1930's Reasearch Project

The Great Depression

About The Great Depression

The Great Depression was an economic slump in North America, Europe, and other industrialized areas of the world that began in 1929 and lasted until about 1939. It was the longest and most severe depression ever experienced by the industrialized Western world.Though the U.S. economy had gone into depression six months earlier, the Great Depression may be said to have begun with a catastrophic collapse of stock-market prices on the New York Stock Exchange in October 1929. During the next three years stock prices in the United States continued to fall, until by late 1932 they had dropped to only about 20 percent of their value in 1929. Besides ruining many thousands of individual investors, this precipitous decline in the value of assets greatly strained banks and other financial institutions, particularly those holding stocks in their portfolios. Many banks were consequently forced into insolvency; by 1933, 11,000 of the United States' 25,000 banks had failed. The failure of so many banks, combined with a general and nationwide loss of confidence in the economy, led to much-reduced levels of spending. The result was drastically falling output and drastically rising unemployment; by 1932, U.S. manufacturing output had fallen to 54 percent of its 1929 level, and unemployment had risen to between 12 and 15 million workers, or 25-30 percent of the work force.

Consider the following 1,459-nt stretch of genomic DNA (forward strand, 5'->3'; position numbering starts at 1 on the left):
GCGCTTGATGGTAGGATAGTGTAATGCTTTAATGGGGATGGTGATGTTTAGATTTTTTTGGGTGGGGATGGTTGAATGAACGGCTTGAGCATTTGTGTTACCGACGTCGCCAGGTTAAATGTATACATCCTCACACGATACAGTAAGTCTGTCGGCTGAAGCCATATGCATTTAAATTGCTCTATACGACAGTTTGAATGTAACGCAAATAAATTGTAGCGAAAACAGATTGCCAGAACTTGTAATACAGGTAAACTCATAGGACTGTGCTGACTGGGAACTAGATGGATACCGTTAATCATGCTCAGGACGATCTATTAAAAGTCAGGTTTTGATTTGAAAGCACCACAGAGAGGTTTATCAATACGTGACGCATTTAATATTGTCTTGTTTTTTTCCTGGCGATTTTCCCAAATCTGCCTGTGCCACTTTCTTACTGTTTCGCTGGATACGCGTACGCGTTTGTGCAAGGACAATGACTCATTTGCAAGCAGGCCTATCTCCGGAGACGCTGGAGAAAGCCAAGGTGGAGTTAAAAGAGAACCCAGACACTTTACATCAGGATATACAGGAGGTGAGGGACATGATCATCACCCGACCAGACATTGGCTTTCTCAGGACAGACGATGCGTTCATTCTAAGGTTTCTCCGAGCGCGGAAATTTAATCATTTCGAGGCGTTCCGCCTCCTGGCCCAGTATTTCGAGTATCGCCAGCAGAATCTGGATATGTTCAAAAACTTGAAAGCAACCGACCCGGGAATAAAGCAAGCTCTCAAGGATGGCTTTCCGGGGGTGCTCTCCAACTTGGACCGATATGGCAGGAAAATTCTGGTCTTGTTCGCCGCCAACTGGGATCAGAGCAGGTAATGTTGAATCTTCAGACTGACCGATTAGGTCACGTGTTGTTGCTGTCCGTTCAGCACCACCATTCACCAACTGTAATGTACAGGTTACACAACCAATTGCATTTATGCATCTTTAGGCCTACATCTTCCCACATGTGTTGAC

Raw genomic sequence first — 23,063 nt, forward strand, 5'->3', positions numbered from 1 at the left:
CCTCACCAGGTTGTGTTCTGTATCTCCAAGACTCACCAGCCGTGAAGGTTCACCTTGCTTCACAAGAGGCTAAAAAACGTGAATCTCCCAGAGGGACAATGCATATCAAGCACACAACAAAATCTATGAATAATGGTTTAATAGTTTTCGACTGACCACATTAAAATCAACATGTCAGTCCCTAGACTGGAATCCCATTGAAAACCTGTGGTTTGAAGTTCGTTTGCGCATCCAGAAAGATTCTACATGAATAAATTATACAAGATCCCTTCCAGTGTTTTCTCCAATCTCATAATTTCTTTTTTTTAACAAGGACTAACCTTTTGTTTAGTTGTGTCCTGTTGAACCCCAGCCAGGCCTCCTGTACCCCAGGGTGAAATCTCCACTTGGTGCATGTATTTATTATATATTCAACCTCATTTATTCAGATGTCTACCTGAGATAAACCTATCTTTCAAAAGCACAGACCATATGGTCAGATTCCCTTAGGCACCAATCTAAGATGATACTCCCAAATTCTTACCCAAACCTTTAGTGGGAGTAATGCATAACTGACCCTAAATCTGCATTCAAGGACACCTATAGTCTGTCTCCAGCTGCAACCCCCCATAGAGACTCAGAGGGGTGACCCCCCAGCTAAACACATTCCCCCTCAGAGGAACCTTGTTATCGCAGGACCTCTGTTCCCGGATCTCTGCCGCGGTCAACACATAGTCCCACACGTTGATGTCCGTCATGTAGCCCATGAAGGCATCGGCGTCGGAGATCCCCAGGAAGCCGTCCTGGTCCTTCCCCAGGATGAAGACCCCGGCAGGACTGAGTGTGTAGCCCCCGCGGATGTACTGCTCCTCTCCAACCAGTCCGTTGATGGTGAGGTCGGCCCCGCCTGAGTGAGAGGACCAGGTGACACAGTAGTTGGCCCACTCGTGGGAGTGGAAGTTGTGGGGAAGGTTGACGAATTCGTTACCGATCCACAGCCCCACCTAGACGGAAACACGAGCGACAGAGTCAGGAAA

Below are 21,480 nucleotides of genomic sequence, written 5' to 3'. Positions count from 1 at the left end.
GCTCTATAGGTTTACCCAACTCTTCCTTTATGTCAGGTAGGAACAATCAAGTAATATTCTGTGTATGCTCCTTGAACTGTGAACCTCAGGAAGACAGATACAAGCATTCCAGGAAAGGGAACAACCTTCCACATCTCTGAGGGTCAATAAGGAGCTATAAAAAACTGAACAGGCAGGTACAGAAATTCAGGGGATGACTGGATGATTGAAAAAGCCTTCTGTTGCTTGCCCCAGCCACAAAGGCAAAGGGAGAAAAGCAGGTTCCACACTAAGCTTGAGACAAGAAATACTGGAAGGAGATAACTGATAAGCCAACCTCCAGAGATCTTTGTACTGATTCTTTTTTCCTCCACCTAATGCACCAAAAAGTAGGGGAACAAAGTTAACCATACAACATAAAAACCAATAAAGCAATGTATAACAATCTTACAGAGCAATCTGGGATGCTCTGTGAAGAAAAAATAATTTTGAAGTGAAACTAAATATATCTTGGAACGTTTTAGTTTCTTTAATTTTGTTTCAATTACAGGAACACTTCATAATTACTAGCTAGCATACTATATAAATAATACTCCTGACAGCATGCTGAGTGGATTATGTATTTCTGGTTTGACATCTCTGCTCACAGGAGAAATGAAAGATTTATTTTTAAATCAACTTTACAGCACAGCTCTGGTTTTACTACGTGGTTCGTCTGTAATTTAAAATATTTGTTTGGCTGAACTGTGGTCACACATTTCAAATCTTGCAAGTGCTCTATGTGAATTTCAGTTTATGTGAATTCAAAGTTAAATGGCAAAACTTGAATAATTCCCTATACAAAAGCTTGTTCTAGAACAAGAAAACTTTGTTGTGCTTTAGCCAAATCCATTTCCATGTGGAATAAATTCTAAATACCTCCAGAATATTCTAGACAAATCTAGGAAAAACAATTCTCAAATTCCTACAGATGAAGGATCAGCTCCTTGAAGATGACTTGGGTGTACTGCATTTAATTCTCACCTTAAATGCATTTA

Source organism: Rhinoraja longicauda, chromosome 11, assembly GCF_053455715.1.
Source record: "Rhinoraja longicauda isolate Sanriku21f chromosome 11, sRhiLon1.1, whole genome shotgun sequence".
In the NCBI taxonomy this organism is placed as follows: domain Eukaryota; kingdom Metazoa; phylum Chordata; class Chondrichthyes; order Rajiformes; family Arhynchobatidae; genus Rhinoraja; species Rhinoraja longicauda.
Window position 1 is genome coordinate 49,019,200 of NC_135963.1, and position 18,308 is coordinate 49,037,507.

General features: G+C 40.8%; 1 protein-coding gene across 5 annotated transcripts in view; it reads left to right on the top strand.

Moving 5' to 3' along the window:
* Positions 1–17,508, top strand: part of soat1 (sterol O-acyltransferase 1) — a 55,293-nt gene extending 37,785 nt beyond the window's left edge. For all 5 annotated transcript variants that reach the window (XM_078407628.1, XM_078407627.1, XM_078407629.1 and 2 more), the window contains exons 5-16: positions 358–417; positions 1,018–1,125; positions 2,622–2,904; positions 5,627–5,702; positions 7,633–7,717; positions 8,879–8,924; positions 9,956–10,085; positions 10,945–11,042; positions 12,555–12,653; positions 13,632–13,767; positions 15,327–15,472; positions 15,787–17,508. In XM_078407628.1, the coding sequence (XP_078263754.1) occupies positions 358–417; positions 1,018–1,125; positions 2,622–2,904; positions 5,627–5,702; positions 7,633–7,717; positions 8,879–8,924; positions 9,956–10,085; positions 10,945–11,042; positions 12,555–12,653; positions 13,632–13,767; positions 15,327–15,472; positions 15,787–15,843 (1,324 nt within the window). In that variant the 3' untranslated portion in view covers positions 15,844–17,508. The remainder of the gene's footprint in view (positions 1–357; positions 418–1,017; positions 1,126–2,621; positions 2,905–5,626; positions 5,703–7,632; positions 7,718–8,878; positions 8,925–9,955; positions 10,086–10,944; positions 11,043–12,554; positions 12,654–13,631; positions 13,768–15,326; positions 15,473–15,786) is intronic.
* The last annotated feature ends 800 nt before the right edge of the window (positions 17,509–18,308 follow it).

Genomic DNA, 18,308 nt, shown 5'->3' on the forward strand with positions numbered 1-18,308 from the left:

The Solution

The Great Depression had important consequences in the political sphere. In the United States, economic distress led to the election of the Democrat Franklin D. Roosevelt to the presidency in late 1932. Roosevelt introduced a number of major changes in the structure of the American economy, using increased government regulation and massive public-works projects to promote a recovery. But despite this active intervention, mass unemployment and economic stagnation continued, though on a somewhat reduced scale, with about 15 percent of the work force still unemployed in 1939 at the outbreak of World War II. After that, unemployment dropped rapidly as American factories were flooded with orders from overseas for armaments and munitions. The depression ended completely soon after the United States' entry into World War II in 1941.


The Great Depression was the deepest and longest-lasting economic downturn in the history of the Western industrialized world. In the United States, the Great Depression began soon after the stock market crash of October 1929, which sent Wall Street into a panic and wiped out millions of investors. Over the next several years, consumer spending and investment dropped, causing steep declines in industrial output and rising levels of unemployment as failing companies laid off workers. By 1933, when the Great Depression reached its nadir, some 13 to 15 million Americans were unemployed and nearly half of the country's banks had failed. Though the relief and reform measures put into place by President Franklin D. Roosevelt helped lessen the worst effects of the Great Depression in the 1930s, the economy would not fully turn around until after 1939, when World War II kicked American industry into high gear.

Great Depression in Maycomb County

Maycomb County

People moved slowly then. They ambled across the square, shuffled in and out of the stores of the stores around it, took their time about everything. A day was twenty-four hours long but seemed longer. There was no hurry, for there was nowhere to go, nothing to buy and no money to buy it with, nothing to see outside the boundaries of Maycomb County." But it was time of vague optimism for some of the people: Maycomb County had recently been told to fear but fear itself." (page 4, Lee, Harper)